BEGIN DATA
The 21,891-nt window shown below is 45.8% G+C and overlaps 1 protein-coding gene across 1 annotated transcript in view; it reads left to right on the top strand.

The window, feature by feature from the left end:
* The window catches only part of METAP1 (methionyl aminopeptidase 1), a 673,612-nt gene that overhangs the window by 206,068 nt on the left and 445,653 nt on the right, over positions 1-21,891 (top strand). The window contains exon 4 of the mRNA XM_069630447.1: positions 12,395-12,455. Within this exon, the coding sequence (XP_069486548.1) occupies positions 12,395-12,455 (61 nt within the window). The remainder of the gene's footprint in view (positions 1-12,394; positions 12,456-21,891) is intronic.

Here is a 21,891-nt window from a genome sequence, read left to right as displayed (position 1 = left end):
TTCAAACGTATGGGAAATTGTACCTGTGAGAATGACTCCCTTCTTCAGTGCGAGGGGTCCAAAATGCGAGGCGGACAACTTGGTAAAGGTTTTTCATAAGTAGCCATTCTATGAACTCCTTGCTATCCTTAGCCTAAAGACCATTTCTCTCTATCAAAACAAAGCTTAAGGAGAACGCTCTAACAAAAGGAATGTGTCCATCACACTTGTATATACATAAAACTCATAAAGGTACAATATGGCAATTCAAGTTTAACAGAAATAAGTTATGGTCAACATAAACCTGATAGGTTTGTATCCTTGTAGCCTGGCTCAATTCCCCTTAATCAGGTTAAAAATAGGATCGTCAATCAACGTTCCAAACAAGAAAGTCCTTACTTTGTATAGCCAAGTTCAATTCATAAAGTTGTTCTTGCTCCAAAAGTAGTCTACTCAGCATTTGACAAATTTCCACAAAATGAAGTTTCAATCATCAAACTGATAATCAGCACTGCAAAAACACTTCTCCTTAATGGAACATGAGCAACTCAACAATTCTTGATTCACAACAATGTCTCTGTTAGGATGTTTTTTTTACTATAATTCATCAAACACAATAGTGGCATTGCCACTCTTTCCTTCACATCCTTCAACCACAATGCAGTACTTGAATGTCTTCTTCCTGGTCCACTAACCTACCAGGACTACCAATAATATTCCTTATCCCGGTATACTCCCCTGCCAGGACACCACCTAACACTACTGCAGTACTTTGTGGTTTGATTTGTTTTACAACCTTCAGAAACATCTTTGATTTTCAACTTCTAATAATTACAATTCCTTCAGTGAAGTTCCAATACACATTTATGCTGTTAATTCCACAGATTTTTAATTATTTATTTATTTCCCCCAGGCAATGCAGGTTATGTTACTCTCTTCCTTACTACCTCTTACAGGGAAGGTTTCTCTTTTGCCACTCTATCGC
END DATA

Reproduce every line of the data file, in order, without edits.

The 21,891-nt window shown below is 45.8% G+C and overlaps 1 protein-coding gene across 1 annotated transcript in view; it reads left to right on the top strand.

The window, feature by feature from the left end:
* The window catches only part of METAP1 (methionyl aminopeptidase 1), a 673,612-nt gene that overhangs the window by 206,068 nt on the left and 445,653 nt on the right, over positions 1-21,891 (top strand). The window contains exon 4 of the mRNA XM_069630447.1: positions 12,395-12,455. Within this exon, the coding sequence (XP_069486548.1) occupies positions 12,395-12,455 (61 nt within the window). The remainder of the gene's footprint in view (positions 1-12,394; positions 12,456-21,891) is intronic.

Here is a 21,891-nt window from a genome sequence, read left to right as displayed (position 1 = left end):
TTCAAACGTATGGGAAATTGTACCTGTGAGAATGACTCCCTTCTTCAGTGCGAGGGGTCCAAAATGCGAGGCGGACAACTTGGTAAAGGTTTTTCATAAGTAGCCATTCTATGAACTCCTTGCTATCCTTAGCCTAAAGACCATTTCTCTCTATCAAAACAAAGCTTAAGGAGAACGCTCTAACAAAAGGAATGTGTCCATCACACTTGTATATACATAAAACTCATAAAGGTACAATATGGCAATTCAAGTTTAACAGAAATAAGTTATGGTCAACATAAACCTGATAGGTTTGTATCCTTGTAGCCTGGCTCAATTCCCCTTAATCAGGTTAAAAATAGGATCGTCAATCAACGTTCCAAACAAGAAAGTCCTTACTTTGTATAGCCAAGTTCAATTCATAAAGTTGTTCTTGCTCCAAAAGTAGTCTACTCAGCATTTGACAAATTTCCACAAAATGAAGTTTCAATCATCAAACTGATAATCAGCACTGCAAAAACACTTCTCCTTAATGGAACATGAGCAACTCAACAATTCTTGATTCACAACAATGTCTCTGTTAGGATGTTTTTTTTACTATAATTCATCAAACACAATAGTGGCATTGCCACTCTTTCCTTCACATCCTTCAACCACAATGCAGTACTTGAATGTCTTCTTCCTGGTCCACTAACCTACCAGGACTACCAATAATATTCCTTATCCCGGTATACTCCCCTGCCAGGACACCACCTAACACTACTGCAGTACTTTGTGGTTTGATTTGTTTTACAACCTTCAGAAACATCTTTGATTTTCAACTTCTAATAATTACAATTCCTTCAGTGAAGTTCCAATACACATTTATGCTGTTAATTCCACAGATTTTTAATTATTTATTTATTTCCCCCAGGCAATGCAGGTTATGTTACTCTCTTCCTTACTACCTCTTACAGGGAAGGTTTCTCTTTTGCCACTCTATCGC